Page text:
The student will join in the daily work of the V.E.T. Net NGO. The organization is an educational NGO that seeks to improve the knowledge and skills of national veterinarians. As such, the primary goal will be an exchange of knowledge rather than a chance to perform many procedures. It is important to us to impart knowledge and skills that will be clinically useful here rather than teaching the way things are done in the USA, many of which cannot be practically applied in the local context and could potentially lead to discouragement of local veterinarians. We will seek to use the interest of the student to guide the specifics of how he/she will be involved, but the general format will likely include involvement in 2 main areas. One will spend some time at a small animal clinic run by the NGO. Here the student will work in a setting that is similar to rural practices in the USA, but it is actually one of (if not the most) advanced clinics in the country. The rest of the time will be spent working with an intern program comprised of recent graduates. The student will be able to interact and learn about the local culture from their peers here and will also take part in both preparing and listening to lectures as well as participation in hands on labs. Depending on what is needed/occurring, it is also possible that the student can participate in some large animal house calls as well.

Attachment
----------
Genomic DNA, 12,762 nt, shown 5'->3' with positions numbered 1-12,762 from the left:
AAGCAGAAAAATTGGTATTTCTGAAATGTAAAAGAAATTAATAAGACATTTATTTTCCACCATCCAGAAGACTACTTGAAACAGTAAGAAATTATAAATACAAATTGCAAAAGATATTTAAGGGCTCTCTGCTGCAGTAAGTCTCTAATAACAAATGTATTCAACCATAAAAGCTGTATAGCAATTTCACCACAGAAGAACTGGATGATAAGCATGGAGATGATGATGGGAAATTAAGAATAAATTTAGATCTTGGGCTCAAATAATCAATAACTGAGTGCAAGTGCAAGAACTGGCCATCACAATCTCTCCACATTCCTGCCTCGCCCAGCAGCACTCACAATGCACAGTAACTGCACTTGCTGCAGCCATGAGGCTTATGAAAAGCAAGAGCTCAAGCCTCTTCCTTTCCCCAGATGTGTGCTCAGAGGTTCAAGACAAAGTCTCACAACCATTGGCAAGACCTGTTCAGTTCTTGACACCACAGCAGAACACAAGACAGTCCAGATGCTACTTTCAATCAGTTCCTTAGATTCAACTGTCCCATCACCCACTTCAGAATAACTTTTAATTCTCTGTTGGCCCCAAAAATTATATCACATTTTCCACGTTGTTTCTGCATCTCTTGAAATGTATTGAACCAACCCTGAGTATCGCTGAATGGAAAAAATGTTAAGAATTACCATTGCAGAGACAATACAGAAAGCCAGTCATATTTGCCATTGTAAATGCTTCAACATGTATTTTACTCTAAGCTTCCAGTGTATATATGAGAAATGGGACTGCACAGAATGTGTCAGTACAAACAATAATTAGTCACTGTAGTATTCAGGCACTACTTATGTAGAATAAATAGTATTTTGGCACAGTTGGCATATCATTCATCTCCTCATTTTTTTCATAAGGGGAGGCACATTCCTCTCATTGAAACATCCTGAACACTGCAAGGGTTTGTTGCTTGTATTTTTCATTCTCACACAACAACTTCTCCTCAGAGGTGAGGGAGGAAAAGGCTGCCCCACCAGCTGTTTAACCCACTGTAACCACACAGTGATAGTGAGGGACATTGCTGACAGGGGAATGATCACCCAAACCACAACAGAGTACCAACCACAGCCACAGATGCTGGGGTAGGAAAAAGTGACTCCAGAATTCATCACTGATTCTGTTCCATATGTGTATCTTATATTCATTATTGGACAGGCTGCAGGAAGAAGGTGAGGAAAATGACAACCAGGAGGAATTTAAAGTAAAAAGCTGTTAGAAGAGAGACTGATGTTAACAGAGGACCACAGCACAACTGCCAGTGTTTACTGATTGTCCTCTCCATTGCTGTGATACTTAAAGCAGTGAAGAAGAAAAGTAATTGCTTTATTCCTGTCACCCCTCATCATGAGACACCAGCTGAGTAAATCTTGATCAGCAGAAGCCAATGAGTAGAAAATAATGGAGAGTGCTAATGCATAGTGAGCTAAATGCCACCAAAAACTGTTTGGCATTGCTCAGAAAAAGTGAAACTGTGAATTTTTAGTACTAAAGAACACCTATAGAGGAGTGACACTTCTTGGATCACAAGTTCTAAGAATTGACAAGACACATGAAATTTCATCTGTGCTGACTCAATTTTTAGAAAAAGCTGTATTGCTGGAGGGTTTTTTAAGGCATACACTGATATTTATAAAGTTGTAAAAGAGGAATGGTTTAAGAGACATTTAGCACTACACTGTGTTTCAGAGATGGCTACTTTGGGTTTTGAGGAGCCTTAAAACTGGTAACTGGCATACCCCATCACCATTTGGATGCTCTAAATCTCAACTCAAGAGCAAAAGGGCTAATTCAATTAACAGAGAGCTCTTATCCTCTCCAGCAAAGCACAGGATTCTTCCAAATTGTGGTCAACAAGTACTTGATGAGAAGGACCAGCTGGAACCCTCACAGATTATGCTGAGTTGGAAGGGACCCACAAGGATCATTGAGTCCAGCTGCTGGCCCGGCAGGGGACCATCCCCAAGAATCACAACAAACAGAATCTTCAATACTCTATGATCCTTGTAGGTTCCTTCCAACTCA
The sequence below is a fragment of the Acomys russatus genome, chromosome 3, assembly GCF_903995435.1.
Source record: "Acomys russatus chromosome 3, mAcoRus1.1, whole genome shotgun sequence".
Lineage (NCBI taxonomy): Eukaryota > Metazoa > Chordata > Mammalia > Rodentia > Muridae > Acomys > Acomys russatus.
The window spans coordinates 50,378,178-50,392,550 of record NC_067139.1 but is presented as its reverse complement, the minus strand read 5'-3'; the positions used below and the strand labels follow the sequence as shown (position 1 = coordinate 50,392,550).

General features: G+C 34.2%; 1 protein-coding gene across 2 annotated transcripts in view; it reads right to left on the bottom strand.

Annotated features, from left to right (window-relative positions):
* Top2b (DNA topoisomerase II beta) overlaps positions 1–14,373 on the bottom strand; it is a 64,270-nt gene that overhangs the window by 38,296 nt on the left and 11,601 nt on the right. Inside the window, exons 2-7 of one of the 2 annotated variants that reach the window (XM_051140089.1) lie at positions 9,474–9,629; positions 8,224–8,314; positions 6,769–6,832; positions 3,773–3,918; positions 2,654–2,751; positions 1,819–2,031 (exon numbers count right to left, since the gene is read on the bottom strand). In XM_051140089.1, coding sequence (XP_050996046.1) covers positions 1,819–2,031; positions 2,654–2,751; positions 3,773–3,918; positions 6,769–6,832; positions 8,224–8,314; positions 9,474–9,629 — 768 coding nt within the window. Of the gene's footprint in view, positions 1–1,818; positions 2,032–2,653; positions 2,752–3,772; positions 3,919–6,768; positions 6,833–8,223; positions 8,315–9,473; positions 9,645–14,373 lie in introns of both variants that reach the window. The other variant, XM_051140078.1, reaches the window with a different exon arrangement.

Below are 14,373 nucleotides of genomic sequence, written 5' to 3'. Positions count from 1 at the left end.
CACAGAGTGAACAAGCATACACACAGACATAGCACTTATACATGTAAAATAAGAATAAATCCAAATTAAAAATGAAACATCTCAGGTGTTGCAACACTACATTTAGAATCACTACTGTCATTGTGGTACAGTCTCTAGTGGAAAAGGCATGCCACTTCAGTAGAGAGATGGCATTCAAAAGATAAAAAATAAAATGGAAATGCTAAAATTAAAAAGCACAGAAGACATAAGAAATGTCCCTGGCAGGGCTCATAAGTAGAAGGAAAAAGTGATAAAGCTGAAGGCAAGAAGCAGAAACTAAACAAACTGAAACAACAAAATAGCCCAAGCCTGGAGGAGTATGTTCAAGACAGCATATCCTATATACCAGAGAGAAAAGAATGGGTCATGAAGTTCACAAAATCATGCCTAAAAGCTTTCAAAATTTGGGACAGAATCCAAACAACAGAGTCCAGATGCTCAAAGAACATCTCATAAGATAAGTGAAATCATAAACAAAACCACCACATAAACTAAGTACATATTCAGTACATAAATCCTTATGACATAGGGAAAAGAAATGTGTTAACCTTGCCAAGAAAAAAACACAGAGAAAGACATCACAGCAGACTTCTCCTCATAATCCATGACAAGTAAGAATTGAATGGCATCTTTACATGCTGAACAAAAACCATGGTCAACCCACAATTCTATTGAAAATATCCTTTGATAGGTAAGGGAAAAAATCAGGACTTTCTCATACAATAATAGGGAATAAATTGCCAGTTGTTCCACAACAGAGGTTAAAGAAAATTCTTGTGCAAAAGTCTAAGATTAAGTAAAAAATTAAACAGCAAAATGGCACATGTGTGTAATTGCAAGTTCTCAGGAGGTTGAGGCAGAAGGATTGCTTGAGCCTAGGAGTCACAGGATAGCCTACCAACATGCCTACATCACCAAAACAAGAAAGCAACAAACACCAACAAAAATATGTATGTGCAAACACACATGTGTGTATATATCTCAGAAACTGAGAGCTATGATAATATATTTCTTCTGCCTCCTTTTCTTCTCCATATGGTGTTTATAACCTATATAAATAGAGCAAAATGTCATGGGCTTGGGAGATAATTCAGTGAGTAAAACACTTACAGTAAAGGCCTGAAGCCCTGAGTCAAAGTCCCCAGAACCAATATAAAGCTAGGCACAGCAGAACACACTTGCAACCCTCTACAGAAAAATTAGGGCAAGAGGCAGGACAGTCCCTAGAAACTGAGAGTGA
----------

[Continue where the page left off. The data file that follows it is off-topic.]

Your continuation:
Staffing: the student will be working with 4 veterinarians from the USA as well as 14 veterinarians from Mongolia. There is a total of about 70 national workers ranging from veterinarians, to teachers, to accounts, drivers, and administrators.
Equipment available: Radiograph, ultrasound, tonometry, ECG, Isoflurane anesthesia, Biochemistry machine, Manual CBC, basic surgical instruments
Textbooks in general medicine and surgery are available on site; however, they are not all the most current versions. There is also access to VIN.
The work day is technically from 8AM to 4:30PM M-F. However, this is not a Western culture, so the student needs to be flexible on time. They can work with the international vets, but we would also like to see an effort made to interact and support the national vets (language barrier will obviously limit this somewhat). A rough schedule will be made available upon arrival; however, this is always subject to change. Weekends are usually used to try to allow for some local exploration/tourist type museums/shows.
The student will be in an apartment with indoor plumbing. However, it is possible that the student will visit locations that do not have this capability and should be prepared to use an outhouse. They will be housed with another student for most of the stay. Meals and lodging were included in the cost of the trip; however, it is recommended to bring extra cash for snacks, site-seeing, and souvenirs.